While we were in the Dallas-Fort Worth area in northern Texas, we asked several folks, “what is there to do in Dallas?” or “What are things to do in North Texas?” Often we were told about local parks. We did visit these local parks and were pretty disappointed. So began our search online to find things to do and places to go and adventures we could enjoy in North Texas. We discovered the panhandle area and the beautiful photos of that area. Amarillo was also in that neck of the woods, so we thought…
I can’t remember if it was my husband or I that found Palo Duro Canyon State Park, but the pictures online were absolutely gorgeous. We dug out some Best Western travel cards and found a pet-friendly Hotel in Canyon Texas. We prefer a Hotel to other accommodations. After we booked our room, packed our bags (and our dog), we hit the road.
My husband chose our route based on the less travelled. He knew it would take longer to drive from Dallas to Canyon Texas, but it would allow us to see smaller towns, avoid toll roads and several hours of bumper to bumper traffic where cars freely weave in & out on multi lane bridges like they’re on a Nascar track. (I’ll share those back road adventures in another article.) The total drive took us roughly 6 1/2 to 7 hours. Please keep in mind, we drove easy, stopped often and enjoyed the sites along the way. The drive from the DFW area to Canyon would have taken only 4 1/2 to 5 hours if we were more destination focused.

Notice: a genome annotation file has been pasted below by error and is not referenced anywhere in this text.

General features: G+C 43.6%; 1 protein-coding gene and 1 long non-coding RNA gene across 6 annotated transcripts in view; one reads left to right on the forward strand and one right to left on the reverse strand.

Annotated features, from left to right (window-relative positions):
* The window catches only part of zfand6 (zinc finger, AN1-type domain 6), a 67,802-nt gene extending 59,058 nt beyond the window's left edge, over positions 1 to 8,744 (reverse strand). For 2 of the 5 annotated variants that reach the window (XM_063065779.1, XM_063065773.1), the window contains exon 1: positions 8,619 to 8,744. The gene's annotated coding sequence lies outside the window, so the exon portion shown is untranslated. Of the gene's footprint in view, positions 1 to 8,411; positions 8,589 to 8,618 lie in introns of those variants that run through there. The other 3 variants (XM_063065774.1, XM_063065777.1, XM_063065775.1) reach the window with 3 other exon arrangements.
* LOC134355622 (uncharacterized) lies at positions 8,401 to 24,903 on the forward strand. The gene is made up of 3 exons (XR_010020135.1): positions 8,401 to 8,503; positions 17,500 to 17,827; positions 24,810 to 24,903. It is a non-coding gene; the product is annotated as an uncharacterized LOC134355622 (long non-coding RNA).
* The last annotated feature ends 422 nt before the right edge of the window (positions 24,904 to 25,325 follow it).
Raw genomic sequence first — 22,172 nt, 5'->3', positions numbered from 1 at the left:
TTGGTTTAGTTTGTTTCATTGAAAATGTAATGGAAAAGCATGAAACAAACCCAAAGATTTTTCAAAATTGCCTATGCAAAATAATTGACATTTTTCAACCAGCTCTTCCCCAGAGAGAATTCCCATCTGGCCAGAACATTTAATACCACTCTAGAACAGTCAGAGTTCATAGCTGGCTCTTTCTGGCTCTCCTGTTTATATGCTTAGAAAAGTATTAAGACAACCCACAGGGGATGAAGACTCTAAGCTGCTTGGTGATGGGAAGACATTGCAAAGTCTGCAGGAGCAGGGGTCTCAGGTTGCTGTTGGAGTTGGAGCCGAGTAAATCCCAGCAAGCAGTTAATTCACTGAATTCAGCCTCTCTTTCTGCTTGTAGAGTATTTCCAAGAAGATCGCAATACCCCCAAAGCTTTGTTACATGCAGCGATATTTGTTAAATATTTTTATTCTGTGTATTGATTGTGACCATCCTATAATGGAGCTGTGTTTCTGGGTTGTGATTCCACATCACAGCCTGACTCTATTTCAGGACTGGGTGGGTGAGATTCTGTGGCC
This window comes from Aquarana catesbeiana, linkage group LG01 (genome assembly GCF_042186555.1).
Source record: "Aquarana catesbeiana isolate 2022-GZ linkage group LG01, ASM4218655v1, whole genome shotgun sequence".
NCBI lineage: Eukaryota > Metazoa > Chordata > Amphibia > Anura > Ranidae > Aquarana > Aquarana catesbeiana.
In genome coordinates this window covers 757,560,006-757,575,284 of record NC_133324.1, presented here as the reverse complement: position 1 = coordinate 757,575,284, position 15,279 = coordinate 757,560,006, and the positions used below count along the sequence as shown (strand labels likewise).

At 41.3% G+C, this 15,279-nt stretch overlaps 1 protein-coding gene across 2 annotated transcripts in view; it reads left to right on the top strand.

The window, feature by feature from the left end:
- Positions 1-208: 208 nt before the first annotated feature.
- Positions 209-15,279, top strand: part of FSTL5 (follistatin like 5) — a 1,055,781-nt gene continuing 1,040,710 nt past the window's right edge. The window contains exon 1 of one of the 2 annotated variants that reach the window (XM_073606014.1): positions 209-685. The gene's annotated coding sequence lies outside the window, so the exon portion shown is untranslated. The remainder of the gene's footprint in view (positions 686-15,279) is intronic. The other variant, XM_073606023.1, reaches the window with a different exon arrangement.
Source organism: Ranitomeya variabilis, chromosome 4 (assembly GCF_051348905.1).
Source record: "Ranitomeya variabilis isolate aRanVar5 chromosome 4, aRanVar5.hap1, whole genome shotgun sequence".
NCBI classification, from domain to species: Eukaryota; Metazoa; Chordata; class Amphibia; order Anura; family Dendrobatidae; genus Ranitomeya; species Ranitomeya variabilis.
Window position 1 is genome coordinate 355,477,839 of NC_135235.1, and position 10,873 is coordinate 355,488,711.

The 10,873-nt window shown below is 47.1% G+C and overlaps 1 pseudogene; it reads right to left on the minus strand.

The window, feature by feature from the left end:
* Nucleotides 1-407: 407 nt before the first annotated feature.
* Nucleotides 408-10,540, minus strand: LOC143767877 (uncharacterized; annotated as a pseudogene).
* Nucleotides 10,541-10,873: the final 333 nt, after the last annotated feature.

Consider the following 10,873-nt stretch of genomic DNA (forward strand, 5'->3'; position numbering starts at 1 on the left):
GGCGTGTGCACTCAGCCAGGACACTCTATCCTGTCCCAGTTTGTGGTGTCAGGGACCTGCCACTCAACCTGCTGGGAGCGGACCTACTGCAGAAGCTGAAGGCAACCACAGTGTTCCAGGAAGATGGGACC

Arriving in Canyon Texas, a small town about 20 minutes outside Amarillo Texas, we immediately noticed it was a cozy place. Main Street literally being its main attraction, the people were very welcoming and the traffic was slow. The pace of life was much more easy-going. The weather was beautiful.
The entrance to Palo Duro Canyon is about 8 to 10 minutes away from the Best Western Hotel in Canyon Texas. The following morning we had coffee and packed a couple of bagels, various snacks & plenty of water for our adventure.
One of the most important thing to do in Palo Duro Canyon is stay hydrated. The weather there can be tricky and the canyon floor can easily reach over 110 degrees for several hours each day.
At the entrance we waited in line for about 25 minutes before we paid $5 per person. It’s important for any visitor to know that this park is highly populated as well as many of Texas’ other state parks. In the event the park is at full capacity, the Park Rangers pass out tickets to hold your place in line until they’re able to allow admittance (which can take up to 4 hours). I highly recommend being one of the first in line or you may not be able to visit the park on the day you arrive!
Palo Duro Canyon is very well-kept. The park rangers regularly patrol the canyon for exhausted visitors that may need a little aid. There were signs posted everywhere stating at least a gallon of water per person was recommended for each hour. We sweated this much or more and drank about a gallon an hour each on the trails.